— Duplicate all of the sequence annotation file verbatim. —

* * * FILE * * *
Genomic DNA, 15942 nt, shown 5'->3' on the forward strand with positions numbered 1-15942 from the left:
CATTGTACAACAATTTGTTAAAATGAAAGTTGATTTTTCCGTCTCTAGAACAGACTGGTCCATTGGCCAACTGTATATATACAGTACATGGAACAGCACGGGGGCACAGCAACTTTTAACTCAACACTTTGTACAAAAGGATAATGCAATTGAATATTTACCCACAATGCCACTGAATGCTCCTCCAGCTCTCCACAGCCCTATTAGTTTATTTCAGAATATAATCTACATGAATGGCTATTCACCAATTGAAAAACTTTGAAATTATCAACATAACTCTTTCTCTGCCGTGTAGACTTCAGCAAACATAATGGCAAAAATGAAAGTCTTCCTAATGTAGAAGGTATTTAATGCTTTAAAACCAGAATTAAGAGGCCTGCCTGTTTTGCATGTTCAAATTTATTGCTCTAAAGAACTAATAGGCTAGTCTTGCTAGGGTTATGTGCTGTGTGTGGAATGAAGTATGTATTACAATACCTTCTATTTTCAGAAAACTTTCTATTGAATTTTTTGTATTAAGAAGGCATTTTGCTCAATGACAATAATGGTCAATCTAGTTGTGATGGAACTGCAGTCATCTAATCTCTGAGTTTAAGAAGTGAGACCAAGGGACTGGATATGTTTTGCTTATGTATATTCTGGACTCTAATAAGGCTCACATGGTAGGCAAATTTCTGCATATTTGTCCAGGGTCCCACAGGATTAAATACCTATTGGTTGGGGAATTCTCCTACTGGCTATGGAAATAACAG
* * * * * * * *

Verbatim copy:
Genomic DNA, 15942 nt, shown 5'->3' on the forward strand with positions numbered 1-15942 from the left:
CATTGTACAACAATTTGTTAAAATGAAAGTTGATTTTTCCGTCTCTAGAACAGACTGGTCCATTGGCCAACTGTATATATACAGTACATGGAACAGCACGGGGGCACAGCAACTTTTAACTCAACACTTTGTACAAAAGGATAATGCAATTGAATATTTACCCACAATGCCACTGAATGCTCCTCCAGCTCTCCACAGCCCTATTAGTTTATTTCAGAATATAATCTACATGAATGGCTATTCACCAATTGAAAAACTTTGAAATTATCAACATAACTCTTTCTCTGCCGTGTAGACTTCAGCAAACATAATGGCAAAAATGAAAGTCTTCCTAATGTAGAAGGTATTTAATGCTTTAAAACCAGAATTAAGAGGCCTGCCTGTTTTGCATGTTCAAATTTATTGCTCTAAAGAACTAATAGGCTAGTCTTGCTAGGGTTATGTGCTGTGTGTGGAATGAAGTATGTATTACAATACCTTCTATTTTCAGAAAACTTTCTATTGAATTTTTTGTATTAAGAAGGCATTTTGCTCAATGACAATAATGGTCAATCTAGTTGTGATGGAACTGCAGTCATCTAATCTCTGAGTTTAAGAAGTGAGACCAAGGGACTGGATATGTTTTGCTTATGTATATTCTGGACTCTAATAAGGCTCACATGGTAGGCAAATTTCTGCATATTTGTCCAGGGTCCCACAGGATTAAATACCTATTGGTTGGGGAATTCTCCTACTGGCTATGGAAATAACAG